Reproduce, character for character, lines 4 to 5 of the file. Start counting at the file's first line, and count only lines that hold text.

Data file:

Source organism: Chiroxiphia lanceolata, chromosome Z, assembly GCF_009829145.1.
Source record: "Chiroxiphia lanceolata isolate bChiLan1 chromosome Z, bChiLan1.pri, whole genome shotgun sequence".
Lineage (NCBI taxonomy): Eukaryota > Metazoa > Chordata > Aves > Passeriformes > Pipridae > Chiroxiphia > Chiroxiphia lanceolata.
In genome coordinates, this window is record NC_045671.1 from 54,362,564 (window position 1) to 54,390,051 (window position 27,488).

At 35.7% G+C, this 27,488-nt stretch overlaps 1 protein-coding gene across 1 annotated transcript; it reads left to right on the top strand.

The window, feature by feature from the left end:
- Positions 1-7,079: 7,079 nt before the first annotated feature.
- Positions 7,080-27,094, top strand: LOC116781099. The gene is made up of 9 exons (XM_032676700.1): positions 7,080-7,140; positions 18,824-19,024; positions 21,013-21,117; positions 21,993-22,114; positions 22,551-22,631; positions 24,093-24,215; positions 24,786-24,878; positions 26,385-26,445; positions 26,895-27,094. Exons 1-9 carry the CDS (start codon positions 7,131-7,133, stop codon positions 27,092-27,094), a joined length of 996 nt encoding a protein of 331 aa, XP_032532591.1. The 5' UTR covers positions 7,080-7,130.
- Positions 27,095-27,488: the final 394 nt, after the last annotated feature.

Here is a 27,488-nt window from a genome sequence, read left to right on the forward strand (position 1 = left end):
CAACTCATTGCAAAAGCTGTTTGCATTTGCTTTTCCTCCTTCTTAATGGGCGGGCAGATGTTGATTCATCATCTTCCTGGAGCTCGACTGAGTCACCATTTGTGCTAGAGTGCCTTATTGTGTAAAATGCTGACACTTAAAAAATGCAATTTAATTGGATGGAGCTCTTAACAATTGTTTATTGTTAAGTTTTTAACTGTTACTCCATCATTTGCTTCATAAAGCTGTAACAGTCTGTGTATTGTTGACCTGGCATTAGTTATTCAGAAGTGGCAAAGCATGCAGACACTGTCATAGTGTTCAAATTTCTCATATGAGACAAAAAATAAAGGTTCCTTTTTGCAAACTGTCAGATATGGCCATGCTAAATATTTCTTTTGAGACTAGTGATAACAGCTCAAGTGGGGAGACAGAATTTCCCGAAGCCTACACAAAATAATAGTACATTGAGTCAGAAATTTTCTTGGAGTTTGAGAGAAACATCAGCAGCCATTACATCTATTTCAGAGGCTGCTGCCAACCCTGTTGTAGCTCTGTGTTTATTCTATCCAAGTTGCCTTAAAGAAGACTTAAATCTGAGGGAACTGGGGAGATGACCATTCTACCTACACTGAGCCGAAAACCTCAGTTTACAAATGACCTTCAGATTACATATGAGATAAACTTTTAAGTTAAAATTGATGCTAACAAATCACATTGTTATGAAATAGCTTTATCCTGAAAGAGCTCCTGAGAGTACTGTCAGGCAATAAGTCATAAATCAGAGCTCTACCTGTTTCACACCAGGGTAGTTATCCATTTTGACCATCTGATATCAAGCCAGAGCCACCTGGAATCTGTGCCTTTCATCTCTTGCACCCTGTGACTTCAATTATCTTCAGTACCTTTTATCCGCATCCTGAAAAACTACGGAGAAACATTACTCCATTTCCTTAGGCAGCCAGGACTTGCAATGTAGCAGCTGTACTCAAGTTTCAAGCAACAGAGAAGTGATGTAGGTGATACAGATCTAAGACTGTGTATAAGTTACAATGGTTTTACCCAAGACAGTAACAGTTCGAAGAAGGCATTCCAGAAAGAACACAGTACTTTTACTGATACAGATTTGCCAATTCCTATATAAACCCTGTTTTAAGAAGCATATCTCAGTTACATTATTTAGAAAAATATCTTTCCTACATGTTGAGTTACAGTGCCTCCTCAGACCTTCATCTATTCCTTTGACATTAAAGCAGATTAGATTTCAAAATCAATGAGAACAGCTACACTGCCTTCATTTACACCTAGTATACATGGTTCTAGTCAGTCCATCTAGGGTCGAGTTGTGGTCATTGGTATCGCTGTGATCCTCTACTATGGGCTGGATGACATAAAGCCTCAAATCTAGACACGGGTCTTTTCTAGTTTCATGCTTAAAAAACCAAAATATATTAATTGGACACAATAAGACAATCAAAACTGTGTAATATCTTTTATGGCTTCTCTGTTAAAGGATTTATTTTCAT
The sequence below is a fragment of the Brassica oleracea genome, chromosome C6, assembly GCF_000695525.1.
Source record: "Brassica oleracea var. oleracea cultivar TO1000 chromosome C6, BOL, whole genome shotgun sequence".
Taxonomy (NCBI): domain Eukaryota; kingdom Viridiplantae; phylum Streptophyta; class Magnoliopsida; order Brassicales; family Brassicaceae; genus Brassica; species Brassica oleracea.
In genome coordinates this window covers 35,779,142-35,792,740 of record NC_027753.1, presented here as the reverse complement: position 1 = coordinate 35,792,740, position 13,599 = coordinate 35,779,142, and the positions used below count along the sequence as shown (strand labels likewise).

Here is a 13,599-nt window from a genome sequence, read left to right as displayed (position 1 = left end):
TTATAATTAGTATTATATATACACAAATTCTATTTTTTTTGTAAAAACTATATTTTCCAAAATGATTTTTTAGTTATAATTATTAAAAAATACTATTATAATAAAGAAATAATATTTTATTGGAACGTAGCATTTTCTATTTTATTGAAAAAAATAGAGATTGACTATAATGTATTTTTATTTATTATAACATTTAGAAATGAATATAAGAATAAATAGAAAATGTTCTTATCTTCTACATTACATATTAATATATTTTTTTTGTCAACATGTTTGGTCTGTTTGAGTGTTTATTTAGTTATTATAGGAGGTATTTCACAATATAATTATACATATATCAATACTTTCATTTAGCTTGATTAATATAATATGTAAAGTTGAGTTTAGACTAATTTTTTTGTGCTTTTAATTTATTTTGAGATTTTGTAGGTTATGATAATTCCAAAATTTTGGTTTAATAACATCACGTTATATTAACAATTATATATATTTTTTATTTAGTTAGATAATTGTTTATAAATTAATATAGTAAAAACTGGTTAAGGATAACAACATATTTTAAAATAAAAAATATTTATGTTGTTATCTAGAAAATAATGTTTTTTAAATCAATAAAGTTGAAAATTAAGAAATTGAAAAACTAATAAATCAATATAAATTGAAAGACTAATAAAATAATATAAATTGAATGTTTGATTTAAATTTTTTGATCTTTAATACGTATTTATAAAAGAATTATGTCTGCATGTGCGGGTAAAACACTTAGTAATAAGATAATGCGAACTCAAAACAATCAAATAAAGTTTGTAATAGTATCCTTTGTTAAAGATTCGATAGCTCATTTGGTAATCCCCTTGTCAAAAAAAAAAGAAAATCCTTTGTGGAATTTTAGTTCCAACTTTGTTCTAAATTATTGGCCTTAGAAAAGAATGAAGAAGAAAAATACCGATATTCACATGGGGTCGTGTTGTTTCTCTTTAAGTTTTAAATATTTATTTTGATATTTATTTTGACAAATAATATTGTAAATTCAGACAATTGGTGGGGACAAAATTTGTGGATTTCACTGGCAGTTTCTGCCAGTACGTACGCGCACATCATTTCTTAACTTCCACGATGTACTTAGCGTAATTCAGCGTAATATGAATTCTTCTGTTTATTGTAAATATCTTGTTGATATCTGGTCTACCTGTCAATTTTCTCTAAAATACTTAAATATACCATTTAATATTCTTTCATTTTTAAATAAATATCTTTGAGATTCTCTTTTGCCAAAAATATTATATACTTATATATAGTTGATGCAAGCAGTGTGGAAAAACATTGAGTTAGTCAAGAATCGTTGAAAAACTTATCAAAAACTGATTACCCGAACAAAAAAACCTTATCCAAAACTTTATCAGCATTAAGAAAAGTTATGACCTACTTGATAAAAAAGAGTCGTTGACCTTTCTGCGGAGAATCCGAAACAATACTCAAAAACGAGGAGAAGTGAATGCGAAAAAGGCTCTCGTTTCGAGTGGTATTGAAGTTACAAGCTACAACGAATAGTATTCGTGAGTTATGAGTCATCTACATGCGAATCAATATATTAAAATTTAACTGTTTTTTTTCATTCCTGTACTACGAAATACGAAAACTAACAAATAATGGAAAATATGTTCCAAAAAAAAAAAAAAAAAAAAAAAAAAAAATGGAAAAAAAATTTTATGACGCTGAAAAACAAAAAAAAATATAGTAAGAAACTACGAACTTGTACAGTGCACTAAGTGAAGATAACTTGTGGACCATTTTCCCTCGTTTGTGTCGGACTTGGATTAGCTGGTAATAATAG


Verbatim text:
In genome coordinates, this window is record NC_045671.1 from 54,362,564 (window position 1) to 54,390,051 (window position 27,488).

At 35.7% G+C, this 27,488-nt stretch overlaps 1 protein-coding gene across 1 annotated transcript; it reads left to right on the top strand.